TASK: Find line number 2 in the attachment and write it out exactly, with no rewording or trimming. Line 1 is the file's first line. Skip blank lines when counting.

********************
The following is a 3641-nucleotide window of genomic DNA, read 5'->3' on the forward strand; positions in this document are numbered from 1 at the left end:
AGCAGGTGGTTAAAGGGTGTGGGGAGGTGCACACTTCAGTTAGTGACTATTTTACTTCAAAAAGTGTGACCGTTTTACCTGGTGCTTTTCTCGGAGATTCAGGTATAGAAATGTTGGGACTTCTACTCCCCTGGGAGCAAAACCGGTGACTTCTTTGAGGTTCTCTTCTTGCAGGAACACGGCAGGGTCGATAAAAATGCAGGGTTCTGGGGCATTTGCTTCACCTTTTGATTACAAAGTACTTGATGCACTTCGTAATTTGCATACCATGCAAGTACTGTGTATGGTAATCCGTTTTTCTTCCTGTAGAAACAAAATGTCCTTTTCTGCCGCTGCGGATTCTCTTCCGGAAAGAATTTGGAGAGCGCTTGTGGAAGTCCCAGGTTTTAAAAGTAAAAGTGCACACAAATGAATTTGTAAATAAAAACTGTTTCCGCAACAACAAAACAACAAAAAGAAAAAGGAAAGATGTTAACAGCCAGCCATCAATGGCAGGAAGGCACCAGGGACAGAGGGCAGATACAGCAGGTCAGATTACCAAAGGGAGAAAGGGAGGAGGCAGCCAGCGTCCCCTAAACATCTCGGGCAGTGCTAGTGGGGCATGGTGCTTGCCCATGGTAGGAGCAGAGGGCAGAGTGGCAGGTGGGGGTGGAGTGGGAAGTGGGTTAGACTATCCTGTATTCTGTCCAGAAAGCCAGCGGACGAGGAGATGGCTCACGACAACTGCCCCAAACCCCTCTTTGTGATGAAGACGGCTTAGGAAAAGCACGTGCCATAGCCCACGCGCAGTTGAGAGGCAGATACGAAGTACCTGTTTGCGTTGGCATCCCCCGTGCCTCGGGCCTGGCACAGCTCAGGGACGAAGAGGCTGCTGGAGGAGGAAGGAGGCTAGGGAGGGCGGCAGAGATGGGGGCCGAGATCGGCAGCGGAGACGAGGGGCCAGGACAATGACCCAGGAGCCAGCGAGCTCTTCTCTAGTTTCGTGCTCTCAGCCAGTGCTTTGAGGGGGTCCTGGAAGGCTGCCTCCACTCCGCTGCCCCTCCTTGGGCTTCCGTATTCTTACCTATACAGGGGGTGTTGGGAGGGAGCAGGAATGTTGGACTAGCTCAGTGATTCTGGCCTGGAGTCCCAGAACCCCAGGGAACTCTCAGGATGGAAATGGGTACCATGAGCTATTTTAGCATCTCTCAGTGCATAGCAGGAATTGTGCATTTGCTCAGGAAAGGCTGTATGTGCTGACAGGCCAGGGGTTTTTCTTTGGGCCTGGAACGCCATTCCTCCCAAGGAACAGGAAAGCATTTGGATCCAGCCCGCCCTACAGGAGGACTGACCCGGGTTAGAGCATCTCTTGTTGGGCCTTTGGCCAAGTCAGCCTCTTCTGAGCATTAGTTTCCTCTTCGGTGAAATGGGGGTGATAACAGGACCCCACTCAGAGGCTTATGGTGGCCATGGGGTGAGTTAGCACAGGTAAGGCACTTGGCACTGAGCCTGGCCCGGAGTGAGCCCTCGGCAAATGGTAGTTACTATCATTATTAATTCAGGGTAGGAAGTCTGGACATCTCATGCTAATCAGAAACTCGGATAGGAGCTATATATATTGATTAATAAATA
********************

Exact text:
AGCAGGTGGTTAAAGGGTGTGGGGAGGTGCACACTTCAGTTAGTGACTATTTTACTTCAAAAAGTGTGACCGTTTTACCTGGTGCTTTTCTCGGAGATTCAGGTATAGAAATGTTGGGACTTCTACTCCCCTGGGAGCAAAACCGGTGACTTCTTTGAGGTTCTCTTCTTGCAGGAACACGGCAGGGTCGATAAAAATGCAGGGTTCTGGGGCATTTGCTTCACCTTTTGATTACAAAGTACTTGATGCACTTCGTAATTTGCATACCATGCAAGTACTGTGTATGGTAATCCGTTTTTCTTCCTGTAGAAACAAAATGTCCTTTTCTGCCGCTGCGGATTCTCTTCCGGAAAGAATTTGGAGAGCGCTTGTGGAAGTCCCAGGTTTTAAAAGTAAAAGTGCACACAAATGAATTTGTAAATAAAAACTGTTTCCGCAACAACAAAACAACAAAAAGAAAAAGGAAAGATGTTAACAGCCAGCCATCAATGGCAGGAAGGCACCAGGGACAGAGGGCAGATACAGCAGGTCAGATTACCAAAGGGAGAAAGGGAGGAGGCAGCCAGCGTCCCCTAAACATCTCGGGCAGTGCTAGTGGGGCATGGTGCTTGCCCATGGTAGGAGCAGAGGGCAGAGTGGCAGGTGGGGGTGGAGTGGGAAGTGGGTTAGACTATCCTGTATTCTGTCCAGAAAGCCAGCGGACGAGGAGATGGCTCACGACAACTGCCCCAAACCCCTCTTTGTGATGAAGACGGCTTAGGAAAAGCACGTGCCATAGCCCACGCGCAGTTGAGAGGCAGATACGAAGTACCTGTTTGCGTTGGCATCCCCCGTGCCTCGGGCCTGGCACAGCTCAGGGACGAAGAGGCTGCTGGAGGAGGAAGGAGGCTAGGGAGGGCGGCAGAGATGGGGGCCGAGATCGGCAGCGGAGACGAGGGGCCAGGACAATGACCCAGGAGCCAGCGAGCTCTTCTCTAGTTTCGTGCTCTCAGCCAGTGCTTTGAGGGGGTCCTGGAAGGCTGCCTCCACTCCGCTGCCCCTCCTTGGGCTTCCGTATTCTTACCTATACAGGGGGTGTTGGGAGGGAGCAGGAATGTTGGACTAGCTCAGTGATTCTGGCCTGGAGTCCCAGAACCCCAGGGAACTCTCAGGATGGAAATGGGTACCATGAGCTATTTTAGCATCTCTCAGTGCATAGCAGGAATTGTGCATTTGCTCAGGAAAGGCTGTATGTGCTGACAGGCCAGGGGTTTTTCTTTGGGCCTGGAACGCCATTCCTCCCAAGGAACAGGAAAGCATTTGGATCCAGCCCGCCCTACAGGAGGACTGACCCGGGTTAGAGCATCTCTTGTTGGGCCTTTGGCCAAGTCAGCCTCTTCTGAGCATTAGTTTCCTCTTCGGTGAAATGGGGGTGATAACAGGACCCCACTCAGAGGCTTATGGTGGCCATGGGGTGAGTTAGCACAGGTAAGGCACTTGGCACTGAGCCTGGCCCGGAGTGAGCCCTCGGCAAATGGTAGTTACTATCATTATTAATTCAGGGTAGGAAGTCTGGACATCTCATGCTAATCAGAAACTCGGATAGGAGCTATATATATTGATTAATAAATA